Ammonite – Saoirse Ronan and Kate Winslet find love amongst Cornish rocks and fossils ★★★★

Ammonite follows the life of famous paleontologist Mary Anning (Kate Winslet). While she never married, in 1825 she met Charlotte Murchison (Saoirse Ronan), a woman trapped in a depressing marriage who came to study Anning’s geological treasures. What begins as a typical biopic merely retelling events soon becomes an intensely passionate period drama amongst the fossils in candle-lit rooms, away from the glaring eyes of others. 

What I loved about this film was the (almost) entirely fantastic female cast. Director Francis Lee could not have chosen a better couple of actors to retell the spirited relationship between Anning and Murchison. Bringing Ronan and Winslet together is an important selling piece of the film and in combining their award-winning abilities Lee produces electric drama. The film revolves around Anning’s struggles in the geological industry to gain recognition as a low-class yet extremely successful fossil hunter. Even some of her finds were never recorded under her name and were appropriated by male scientists from the Royal Geographic Society. Not only does she find love and freedom in her relationship with Murchison but she also sympathises with her personal martial entrapment.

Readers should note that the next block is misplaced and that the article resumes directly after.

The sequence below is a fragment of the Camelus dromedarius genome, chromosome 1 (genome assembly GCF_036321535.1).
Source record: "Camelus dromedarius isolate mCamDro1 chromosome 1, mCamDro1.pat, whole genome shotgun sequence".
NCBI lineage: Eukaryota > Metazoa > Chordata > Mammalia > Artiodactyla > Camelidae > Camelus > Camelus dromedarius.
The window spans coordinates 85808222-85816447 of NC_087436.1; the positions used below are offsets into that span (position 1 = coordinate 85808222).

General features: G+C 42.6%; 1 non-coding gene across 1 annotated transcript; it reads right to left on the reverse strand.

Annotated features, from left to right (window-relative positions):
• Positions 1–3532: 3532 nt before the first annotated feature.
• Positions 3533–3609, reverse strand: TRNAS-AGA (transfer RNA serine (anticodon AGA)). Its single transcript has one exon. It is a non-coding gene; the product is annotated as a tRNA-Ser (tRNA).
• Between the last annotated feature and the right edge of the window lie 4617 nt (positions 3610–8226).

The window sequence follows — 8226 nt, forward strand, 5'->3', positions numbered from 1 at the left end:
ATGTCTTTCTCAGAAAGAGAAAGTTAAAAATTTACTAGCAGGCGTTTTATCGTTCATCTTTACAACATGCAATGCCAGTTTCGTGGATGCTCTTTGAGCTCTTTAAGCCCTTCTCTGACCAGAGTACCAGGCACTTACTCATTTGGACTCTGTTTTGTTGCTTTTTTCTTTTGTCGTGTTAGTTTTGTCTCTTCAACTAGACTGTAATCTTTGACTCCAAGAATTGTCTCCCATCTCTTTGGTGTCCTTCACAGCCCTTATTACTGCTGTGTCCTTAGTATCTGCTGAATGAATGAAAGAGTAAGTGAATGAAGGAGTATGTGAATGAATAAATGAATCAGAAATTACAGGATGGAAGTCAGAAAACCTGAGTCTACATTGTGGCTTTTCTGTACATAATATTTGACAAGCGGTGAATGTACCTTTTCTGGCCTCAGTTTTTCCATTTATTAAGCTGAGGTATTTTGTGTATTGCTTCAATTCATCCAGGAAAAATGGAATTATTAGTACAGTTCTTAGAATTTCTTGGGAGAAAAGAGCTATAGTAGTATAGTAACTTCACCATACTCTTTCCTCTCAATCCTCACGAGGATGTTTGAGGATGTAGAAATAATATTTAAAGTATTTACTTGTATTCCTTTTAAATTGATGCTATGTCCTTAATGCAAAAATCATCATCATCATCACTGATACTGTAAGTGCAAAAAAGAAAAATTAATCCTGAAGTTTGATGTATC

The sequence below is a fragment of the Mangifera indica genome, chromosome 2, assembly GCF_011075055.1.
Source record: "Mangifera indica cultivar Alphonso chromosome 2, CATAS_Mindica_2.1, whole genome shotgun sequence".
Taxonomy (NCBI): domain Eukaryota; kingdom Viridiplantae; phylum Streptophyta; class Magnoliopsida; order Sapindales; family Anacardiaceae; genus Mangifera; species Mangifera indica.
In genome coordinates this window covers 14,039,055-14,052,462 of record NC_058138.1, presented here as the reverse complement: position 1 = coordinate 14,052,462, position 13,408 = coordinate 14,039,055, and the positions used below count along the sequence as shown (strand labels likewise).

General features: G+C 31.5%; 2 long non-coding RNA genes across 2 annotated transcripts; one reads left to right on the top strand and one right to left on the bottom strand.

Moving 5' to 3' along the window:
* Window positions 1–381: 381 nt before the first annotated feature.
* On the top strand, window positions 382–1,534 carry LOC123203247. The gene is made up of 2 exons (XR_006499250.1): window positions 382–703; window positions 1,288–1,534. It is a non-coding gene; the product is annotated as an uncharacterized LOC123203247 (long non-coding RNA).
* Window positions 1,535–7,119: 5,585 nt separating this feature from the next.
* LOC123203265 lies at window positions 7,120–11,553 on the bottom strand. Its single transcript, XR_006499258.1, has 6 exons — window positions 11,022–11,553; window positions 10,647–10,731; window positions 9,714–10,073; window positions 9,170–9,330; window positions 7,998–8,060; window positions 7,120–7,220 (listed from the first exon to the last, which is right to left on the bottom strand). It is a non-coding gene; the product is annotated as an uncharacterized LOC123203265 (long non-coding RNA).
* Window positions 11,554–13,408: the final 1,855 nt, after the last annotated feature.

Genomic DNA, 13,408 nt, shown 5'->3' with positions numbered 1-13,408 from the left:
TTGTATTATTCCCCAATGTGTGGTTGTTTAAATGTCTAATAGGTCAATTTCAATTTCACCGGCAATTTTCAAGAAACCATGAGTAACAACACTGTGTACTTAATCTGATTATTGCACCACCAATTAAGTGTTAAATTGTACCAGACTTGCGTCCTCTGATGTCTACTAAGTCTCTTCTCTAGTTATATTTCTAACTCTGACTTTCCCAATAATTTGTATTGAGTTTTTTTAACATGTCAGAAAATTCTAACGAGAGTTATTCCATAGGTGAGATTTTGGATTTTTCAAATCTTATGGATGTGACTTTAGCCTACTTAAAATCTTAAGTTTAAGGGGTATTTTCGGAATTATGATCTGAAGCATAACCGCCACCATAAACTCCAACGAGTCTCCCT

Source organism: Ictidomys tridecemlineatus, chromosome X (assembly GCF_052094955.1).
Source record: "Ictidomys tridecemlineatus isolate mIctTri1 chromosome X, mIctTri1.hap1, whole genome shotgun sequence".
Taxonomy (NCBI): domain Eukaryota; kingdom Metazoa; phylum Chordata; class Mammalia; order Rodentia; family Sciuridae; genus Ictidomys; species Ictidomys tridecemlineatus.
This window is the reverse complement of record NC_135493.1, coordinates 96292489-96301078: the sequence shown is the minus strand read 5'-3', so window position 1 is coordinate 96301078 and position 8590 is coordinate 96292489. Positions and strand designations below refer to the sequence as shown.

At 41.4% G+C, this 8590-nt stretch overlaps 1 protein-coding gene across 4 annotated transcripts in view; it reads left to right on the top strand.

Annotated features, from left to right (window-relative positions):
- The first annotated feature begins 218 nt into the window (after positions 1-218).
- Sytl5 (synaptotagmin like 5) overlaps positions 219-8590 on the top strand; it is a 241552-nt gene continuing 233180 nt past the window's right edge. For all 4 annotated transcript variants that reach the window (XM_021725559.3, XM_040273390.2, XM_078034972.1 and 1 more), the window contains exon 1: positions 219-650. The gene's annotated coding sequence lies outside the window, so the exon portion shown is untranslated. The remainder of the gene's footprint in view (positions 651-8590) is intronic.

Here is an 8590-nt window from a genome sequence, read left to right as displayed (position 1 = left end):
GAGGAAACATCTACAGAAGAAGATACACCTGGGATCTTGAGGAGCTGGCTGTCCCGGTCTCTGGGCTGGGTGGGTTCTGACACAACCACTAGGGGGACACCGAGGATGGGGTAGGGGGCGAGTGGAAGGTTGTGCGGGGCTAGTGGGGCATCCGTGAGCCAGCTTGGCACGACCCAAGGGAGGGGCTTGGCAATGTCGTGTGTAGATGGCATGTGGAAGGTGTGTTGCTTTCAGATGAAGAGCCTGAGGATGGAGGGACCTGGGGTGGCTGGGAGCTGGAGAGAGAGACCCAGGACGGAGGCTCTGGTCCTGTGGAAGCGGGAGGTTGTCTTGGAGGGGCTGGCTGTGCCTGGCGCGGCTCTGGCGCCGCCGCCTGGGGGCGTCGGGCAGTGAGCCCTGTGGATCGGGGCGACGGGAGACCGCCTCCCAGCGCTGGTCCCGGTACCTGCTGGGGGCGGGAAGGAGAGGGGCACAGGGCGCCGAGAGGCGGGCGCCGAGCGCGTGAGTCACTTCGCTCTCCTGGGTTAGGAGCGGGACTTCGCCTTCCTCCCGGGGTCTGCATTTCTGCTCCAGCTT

As such, Anning has to resort to selling many of her finds in a tourist shop in Lyme Regis to subsidise her serious scientific work. Day in day out, she scours the beaches of Lyme Regis to sell in ‘Anning’s Fossils & Curios’ as she struggles for scientific achievement. 

As the film progresses we witness Murchison’s clothes turn from black monotonous tones to bright yellow and white and we see Anning’s hard exterior slowly break down as the relationship blossoms. It is almost like they two become two young teenagers with no regard for the oppressive society around them – quite like Jack and Rose’s innocent and beautiful romance in Titanic. Similarly, the clock is ticking on their perfect passionate relationship as Murchison will soon have to return to upper-class society with her husband in London. 

Interestingly, despite being set during the Victorian period, Lee does not delve into the fact that same-sex relationships were condemned but rather explores the sheer thrill and vibrancy of the relationships which is far from being a fossil and is very much alive and present. 

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